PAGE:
Even Republicans are rapidly bailing on a McCain resuscitation. It’s a metaphor for the party’s collapse that on the day of the final debate both Nancy Reagan and Dick Cheney checked into hospitals. Conservatives have already moved past denial to anger on the Kubler-Ross scale of grief. They are not waiting for votes to be counted before carrying out their first round of Stalinist purges. William F. Buckley’s son Christopher was banished from National Review for endorsing Obama. Next thing you know, there will be a fatwa on that McCain-bashing lefty, George Will.

As the G.O.P.’s long night of the long knives begins, myths are already setting in among the right’s storm troops and the punditocracy alike as to what went wrong. And chief among them are the twin curses of Bush and the “headwinds” of the economy. No Republican can win if the party’s incumbent president is less popular than dirt, we keep being told, or if a looming Great Depression 2 is Issue No. 1.

This is an excuse, not an explanation. It absolves McCain of much of the blame and denies Obama much of the credit for their campaigns. It arouses pity for McCain when he deserves none. It rewrites history. . . .

At least McCain had half a point on Wednesday night when he said, “I am not President Bush.” What he has offered his country this year is an older, crankier, more unsteady version of Bush. Tragically, he can no sooner escape our despised president than he can escape himself.

Saturday, October 18, 2008

Miami Herald endorses Obama

See here.

Indeed, the way the two candidates responded to the economic meltdown offers a lesson in contrasting styles of leadership. Both have put forth a series of worthwhile policy options, but where Sen. Obama was calm, Sen. McCain was frantic. He first put his campaign ''on hold'' and suggested he would cancel the first debate, and then suddenly decided to take part even as the first bailout deal cratered. He said the fundamentals of the economy were strong, then a few days later vowed to ''name the names'' of those responsible for the financial crisis.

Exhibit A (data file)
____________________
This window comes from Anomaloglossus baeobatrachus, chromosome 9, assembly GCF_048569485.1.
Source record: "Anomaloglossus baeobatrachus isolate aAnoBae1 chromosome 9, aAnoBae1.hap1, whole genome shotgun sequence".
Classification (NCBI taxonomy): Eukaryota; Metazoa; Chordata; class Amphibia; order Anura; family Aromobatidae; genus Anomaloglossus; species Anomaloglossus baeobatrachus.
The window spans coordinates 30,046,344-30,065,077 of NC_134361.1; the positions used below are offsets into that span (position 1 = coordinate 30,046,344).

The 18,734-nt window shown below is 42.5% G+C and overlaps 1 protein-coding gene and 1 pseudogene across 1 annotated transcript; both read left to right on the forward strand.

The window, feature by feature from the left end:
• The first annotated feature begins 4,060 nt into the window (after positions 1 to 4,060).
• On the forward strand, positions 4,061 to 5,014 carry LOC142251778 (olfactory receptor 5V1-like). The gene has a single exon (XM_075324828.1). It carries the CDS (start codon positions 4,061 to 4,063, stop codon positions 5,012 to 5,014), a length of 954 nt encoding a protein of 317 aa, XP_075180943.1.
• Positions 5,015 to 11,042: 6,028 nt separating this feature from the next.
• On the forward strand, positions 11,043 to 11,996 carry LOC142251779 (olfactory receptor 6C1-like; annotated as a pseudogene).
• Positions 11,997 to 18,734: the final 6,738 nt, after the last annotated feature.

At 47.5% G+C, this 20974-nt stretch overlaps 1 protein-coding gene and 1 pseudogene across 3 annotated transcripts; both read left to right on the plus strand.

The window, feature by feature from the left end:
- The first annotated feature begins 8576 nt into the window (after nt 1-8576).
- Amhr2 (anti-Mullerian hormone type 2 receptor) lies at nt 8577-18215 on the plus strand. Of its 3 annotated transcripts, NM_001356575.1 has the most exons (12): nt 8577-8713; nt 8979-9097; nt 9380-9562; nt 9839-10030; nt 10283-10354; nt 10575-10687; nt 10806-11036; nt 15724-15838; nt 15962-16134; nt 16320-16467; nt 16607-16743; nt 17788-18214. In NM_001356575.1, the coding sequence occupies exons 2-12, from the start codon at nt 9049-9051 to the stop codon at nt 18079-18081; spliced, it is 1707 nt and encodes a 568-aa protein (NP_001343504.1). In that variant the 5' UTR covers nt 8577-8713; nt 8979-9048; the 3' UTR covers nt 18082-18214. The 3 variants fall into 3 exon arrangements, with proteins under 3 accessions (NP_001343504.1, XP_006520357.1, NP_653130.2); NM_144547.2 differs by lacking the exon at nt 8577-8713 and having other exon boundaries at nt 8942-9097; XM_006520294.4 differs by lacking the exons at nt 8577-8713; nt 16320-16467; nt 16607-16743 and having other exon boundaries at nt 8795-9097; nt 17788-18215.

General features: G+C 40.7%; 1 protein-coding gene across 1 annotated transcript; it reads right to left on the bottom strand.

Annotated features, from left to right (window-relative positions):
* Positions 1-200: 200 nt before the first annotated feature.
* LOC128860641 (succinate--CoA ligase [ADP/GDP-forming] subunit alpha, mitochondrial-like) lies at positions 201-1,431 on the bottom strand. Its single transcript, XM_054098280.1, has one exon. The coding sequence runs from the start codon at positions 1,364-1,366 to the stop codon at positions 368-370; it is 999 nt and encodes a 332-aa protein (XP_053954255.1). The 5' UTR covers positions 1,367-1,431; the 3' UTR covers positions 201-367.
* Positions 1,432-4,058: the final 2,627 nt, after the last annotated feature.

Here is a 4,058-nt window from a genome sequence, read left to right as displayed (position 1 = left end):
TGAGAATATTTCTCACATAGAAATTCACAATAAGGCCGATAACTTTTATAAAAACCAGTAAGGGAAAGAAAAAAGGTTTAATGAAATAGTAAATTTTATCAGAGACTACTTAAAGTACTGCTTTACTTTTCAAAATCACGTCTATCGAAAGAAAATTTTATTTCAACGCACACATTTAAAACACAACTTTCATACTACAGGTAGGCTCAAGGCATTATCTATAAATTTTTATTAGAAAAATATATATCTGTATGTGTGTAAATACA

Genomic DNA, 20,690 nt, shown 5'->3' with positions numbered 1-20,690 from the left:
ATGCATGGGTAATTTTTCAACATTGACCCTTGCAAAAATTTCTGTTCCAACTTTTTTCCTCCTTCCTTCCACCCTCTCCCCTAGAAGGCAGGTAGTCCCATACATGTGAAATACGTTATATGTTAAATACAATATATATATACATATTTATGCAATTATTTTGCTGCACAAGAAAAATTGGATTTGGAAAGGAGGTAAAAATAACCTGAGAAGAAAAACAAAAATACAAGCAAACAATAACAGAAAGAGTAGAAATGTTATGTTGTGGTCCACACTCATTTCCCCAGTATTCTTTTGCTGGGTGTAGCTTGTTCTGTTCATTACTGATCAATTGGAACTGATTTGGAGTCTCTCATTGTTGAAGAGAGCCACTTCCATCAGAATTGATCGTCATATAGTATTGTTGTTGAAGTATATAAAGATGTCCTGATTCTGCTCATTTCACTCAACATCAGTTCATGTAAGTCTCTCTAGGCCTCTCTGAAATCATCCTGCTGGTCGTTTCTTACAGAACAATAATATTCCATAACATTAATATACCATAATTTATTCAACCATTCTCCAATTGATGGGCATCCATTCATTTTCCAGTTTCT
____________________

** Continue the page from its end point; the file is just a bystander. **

In other elections, voters have complained of having to make a choice between two bad candidates. That is not the case this time. The nation is fortunate to have good candidates and a clear choice. Sen. Obama represents the best chance for America to make a clean break with the culture wars and failed policies of the past, and begin to restore the hope and promise of America as the world's greatest democracy.

See here also (other endorsements).

Lucky wants to play feather ball with Bootsy

The feather ball is by Lucky's paw. Bootsy not interested.

Al Smith Dinner


More videos here

Mirabile dictu

B. has broken up with the crooked ex-security guard/alleged drug dealer and is back living with his parents. I'm so relieved. I'd been afraid he'd end up in prison as an accessory to a crime. Maybe there is a god. We talked tonight on the phone. Long story, so I'll keep it brief.

Friday, October 17, 2008

Obama not out the woods yet

See Talk Left here.

Miami Herald wraps up on phony 'Joe the Plumber'

Here, via Talk Left.

As has been reported all day at blogs and news media sites, Joe the Plumber is not who he pretended to be. The Miami Herald has a good wrap-up.

Some of the early news:

Never served in the apprentice program or got a license, according to Plumbers and Steamfitters Local 50, in Toledo. Doesn't make anywhere near the $250,000 that would subject him to higher taxes under Obama's proposed tax plan.

Now, there's this: Tom Joseph, the business manager of the Plumbers and Steamfitters Local 50 union in Toledo, says:

Joe claimed on a social networking site to be a working union member and even used the pipefitters' insignia as a background. ''He's never been a member of the union,'' Joseph said.

Turns out, Joe works for a small plumbing shop in Toledo that's on call for leaky pipes, running toilets and gas leaks; but without licensing, he's years away from owning his own business -- legally, at least.